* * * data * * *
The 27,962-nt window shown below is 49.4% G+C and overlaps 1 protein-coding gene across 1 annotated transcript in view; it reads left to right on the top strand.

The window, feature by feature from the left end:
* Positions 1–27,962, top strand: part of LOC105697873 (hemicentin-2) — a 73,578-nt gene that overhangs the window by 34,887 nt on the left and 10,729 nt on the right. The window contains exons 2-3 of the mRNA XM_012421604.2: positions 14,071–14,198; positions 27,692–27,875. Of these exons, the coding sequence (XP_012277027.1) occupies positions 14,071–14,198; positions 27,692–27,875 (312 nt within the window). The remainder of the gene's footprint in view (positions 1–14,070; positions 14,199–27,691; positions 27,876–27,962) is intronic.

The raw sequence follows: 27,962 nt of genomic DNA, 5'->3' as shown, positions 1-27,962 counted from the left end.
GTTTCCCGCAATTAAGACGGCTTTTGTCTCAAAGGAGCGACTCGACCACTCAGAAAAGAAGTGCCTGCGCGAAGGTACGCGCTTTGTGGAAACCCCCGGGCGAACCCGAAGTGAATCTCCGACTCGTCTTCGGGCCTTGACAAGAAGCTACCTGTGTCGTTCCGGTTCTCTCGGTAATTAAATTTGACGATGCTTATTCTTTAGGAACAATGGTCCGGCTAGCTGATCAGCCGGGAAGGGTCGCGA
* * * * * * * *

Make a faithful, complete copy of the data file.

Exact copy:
The 27,962-nt window shown below is 49.4% G+C and overlaps 1 protein-coding gene across 1 annotated transcript in view; it reads left to right on the top strand.

The window, feature by feature from the left end:
* Positions 1–27,962, top strand: part of LOC105697873 (hemicentin-2) — a 73,578-nt gene that overhangs the window by 34,887 nt on the left and 10,729 nt on the right. The window contains exons 2-3 of the mRNA XM_012421604.2: positions 14,071–14,198; positions 27,692–27,875. Of these exons, the coding sequence (XP_012277027.1) occupies positions 14,071–14,198; positions 27,692–27,875 (312 nt within the window). The remainder of the gene's footprint in view (positions 1–14,070; positions 14,199–27,691; positions 27,876–27,962) is intronic.

The raw sequence follows: 27,962 nt of genomic DNA, 5'->3' as shown, positions 1-27,962 counted from the left end.
GTTTCCCGCAATTAAGACGGCTTTTGTCTCAAAGGAGCGACTCGACCACTCAGAAAAGAAGTGCCTGCGCGAAGGTACGCGCTTTGTGGAAACCCCCGGGCGAACCCGAAGTGAATCTCCGACTCGTCTTCGGGCCTTGACAAGAAGCTACCTGTGTCGTTCCGGTTCTCTCGGTAATTAAATTTGACGATGCTTATTCTTTAGGAACAATGGTCCGGCTAGCTGATCAGCCGGGAAGGGTCGCGA